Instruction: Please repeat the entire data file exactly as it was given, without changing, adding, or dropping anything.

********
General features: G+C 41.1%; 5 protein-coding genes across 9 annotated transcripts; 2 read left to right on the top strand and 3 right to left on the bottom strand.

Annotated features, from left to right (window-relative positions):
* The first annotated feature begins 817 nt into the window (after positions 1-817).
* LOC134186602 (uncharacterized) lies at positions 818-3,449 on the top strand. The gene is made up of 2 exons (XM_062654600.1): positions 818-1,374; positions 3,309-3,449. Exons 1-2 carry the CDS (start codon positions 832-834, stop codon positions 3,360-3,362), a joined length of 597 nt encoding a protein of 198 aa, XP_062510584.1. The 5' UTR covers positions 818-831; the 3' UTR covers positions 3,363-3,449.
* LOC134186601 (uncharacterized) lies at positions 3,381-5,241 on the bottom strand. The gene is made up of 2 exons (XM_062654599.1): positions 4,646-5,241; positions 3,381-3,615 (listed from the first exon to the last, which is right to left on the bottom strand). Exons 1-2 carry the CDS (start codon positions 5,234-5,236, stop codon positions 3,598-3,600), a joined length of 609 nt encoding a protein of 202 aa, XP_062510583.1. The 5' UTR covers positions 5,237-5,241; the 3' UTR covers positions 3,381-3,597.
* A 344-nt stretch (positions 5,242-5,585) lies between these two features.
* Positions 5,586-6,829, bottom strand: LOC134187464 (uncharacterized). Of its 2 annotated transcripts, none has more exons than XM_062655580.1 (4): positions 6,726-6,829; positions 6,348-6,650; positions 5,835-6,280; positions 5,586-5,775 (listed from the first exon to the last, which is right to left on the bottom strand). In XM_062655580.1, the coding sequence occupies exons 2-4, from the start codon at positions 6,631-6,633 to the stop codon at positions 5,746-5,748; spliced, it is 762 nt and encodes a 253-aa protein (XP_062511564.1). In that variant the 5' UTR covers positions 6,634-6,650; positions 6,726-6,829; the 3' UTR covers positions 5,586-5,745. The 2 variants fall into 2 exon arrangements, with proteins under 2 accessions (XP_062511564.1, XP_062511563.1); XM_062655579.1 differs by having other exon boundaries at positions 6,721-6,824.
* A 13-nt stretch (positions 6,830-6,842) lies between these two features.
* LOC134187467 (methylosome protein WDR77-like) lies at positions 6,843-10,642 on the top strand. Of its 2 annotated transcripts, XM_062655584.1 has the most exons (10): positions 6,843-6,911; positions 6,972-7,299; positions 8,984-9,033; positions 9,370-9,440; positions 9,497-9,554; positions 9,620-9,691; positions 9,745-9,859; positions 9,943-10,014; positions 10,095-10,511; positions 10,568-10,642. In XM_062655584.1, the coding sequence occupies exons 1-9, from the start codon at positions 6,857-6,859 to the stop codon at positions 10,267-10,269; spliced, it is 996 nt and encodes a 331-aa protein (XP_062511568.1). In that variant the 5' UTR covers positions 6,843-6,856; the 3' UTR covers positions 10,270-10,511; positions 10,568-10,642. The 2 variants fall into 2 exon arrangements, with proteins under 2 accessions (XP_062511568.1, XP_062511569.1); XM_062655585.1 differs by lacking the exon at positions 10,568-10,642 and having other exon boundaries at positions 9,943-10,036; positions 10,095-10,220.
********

General features: G+C 41.1%; 5 protein-coding genes across 9 annotated transcripts; 2 read left to right on the top strand and 3 right to left on the bottom strand.

Annotated features, from left to right (window-relative positions):
* The first annotated feature begins 817 nt into the window (after positions 1-817).
* LOC134186602 (uncharacterized) lies at positions 818-3,449 on the top strand. The gene is made up of 2 exons (XM_062654600.1): positions 818-1,374; positions 3,309-3,449. Exons 1-2 carry the CDS (start codon positions 832-834, stop codon positions 3,360-3,362), a joined length of 597 nt encoding a protein of 198 aa, XP_062510584.1. The 5' UTR covers positions 818-831; the 3' UTR covers positions 3,363-3,449.
* LOC134186601 (uncharacterized) lies at positions 3,381-5,241 on the bottom strand. The gene is made up of 2 exons (XM_062654599.1): positions 4,646-5,241; positions 3,381-3,615 (listed from the first exon to the last, which is right to left on the bottom strand). Exons 1-2 carry the CDS (start codon positions 5,234-5,236, stop codon positions 3,598-3,600), a joined length of 609 nt encoding a protein of 202 aa, XP_062510583.1. The 5' UTR covers positions 5,237-5,241; the 3' UTR covers positions 3,381-3,597.
* A 344-nt stretch (positions 5,242-5,585) lies between these two features.
* Positions 5,586-6,829, bottom strand: LOC134187464 (uncharacterized). Of its 2 annotated transcripts, none has more exons than XM_062655580.1 (4): positions 6,726-6,829; positions 6,348-6,650; positions 5,835-6,280; positions 5,586-5,775 (listed from the first exon to the last, which is right to left on the bottom strand). In XM_062655580.1, the coding sequence occupies exons 2-4, from the start codon at positions 6,631-6,633 to the stop codon at positions 5,746-5,748; spliced, it is 762 nt and encodes a 253-aa protein (XP_062511564.1). In that variant the 5' UTR covers positions 6,634-6,650; positions 6,726-6,829; the 3' UTR covers positions 5,586-5,745. The 2 variants fall into 2 exon arrangements, with proteins under 2 accessions (XP_062511564.1, XP_062511563.1); XM_062655579.1 differs by having other exon boundaries at positions 6,721-6,824.
* A 13-nt stretch (positions 6,830-6,842) lies between these two features.
* LOC134187467 (methylosome protein WDR77-like) lies at positions 6,843-10,642 on the top strand. Of its 2 annotated transcripts, XM_062655584.1 has the most exons (10): positions 6,843-6,911; positions 6,972-7,299; positions 8,984-9,033; positions 9,370-9,440; positions 9,497-9,554; positions 9,620-9,691; positions 9,745-9,859; positions 9,943-10,014; positions 10,095-10,511; positions 10,568-10,642. In XM_062655584.1, the coding sequence occupies exons 1-9, from the start codon at positions 6,857-6,859 to the stop codon at positions 10,267-10,269; spliced, it is 996 nt and encodes a 331-aa protein (XP_062511568.1). In that variant the 5' UTR covers positions 6,843-6,856; the 3' UTR covers positions 10,270-10,511; positions 10,568-10,642. The 2 variants fall into 2 exon arrangements, with proteins under 2 accessions (XP_062511568.1, XP_062511569.1); XM_062655585.1 differs by lacking the exon at positions 10,568-10,642 and having other exon boundaries at positions 9,943-10,036; positions 10,095-10,220.